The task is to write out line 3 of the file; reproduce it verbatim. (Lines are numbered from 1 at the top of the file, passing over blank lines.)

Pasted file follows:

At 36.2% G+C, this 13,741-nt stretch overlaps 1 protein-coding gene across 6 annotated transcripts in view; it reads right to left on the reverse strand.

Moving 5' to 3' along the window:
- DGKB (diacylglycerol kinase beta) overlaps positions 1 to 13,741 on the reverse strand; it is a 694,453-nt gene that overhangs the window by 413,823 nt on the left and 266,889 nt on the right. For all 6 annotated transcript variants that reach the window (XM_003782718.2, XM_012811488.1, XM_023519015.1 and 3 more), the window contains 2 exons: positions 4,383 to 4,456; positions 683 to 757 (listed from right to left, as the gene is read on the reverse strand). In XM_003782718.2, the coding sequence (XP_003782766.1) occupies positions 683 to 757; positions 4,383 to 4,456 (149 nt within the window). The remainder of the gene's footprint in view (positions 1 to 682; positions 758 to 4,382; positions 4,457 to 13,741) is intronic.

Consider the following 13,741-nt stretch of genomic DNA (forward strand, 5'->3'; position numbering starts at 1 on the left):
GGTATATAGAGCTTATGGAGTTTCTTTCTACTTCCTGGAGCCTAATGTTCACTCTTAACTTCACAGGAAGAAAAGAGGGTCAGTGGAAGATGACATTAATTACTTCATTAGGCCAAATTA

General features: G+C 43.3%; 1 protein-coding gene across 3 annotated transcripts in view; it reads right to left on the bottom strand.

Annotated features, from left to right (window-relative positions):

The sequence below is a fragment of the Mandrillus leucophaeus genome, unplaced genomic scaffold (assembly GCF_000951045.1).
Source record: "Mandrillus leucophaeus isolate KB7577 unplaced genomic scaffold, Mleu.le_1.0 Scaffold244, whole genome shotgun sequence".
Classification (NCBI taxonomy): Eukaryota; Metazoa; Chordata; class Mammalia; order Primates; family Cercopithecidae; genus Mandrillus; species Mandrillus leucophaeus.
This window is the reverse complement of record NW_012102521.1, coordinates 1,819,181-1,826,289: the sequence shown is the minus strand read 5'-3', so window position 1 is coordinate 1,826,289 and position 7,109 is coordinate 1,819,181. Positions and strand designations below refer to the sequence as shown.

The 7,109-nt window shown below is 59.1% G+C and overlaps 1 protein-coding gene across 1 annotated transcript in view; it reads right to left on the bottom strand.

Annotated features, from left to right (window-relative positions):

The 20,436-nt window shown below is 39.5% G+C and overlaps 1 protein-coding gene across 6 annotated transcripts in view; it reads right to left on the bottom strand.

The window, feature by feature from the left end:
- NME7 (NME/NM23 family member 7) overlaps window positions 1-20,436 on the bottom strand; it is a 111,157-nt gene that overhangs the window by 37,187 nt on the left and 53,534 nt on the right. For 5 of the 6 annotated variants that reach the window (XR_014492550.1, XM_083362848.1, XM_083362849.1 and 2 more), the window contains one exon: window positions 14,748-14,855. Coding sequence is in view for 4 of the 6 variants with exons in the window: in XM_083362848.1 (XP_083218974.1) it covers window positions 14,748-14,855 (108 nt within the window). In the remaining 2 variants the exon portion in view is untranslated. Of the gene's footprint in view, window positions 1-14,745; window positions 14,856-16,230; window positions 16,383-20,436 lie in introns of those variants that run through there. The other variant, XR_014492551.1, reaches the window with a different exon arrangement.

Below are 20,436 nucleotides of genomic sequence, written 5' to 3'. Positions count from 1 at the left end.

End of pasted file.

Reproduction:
- DGKB (diacylglycerol kinase beta) overlaps positions 1 to 13,741 on the reverse strand; it is a 694,453-nt gene that overhangs the window by 413,823 nt on the left and 266,889 nt on the right. For all 6 annotated transcript variants that reach the window (XM_003782718.2, XM_012811488.1, XM_023519015.1 and 3 more), the window contains 2 exons: positions 4,383 to 4,456; positions 683 to 757 (listed from right to left, as the gene is read on the reverse strand). In XM_003782718.2, the coding sequence (XP_003782766.1) occupies positions 683 to 757; positions 4,383 to 4,456 (149 nt within the window). The remainder of the gene's footprint in view (positions 1 to 682; positions 758 to 4,382; positions 4,457 to 13,741) is intronic.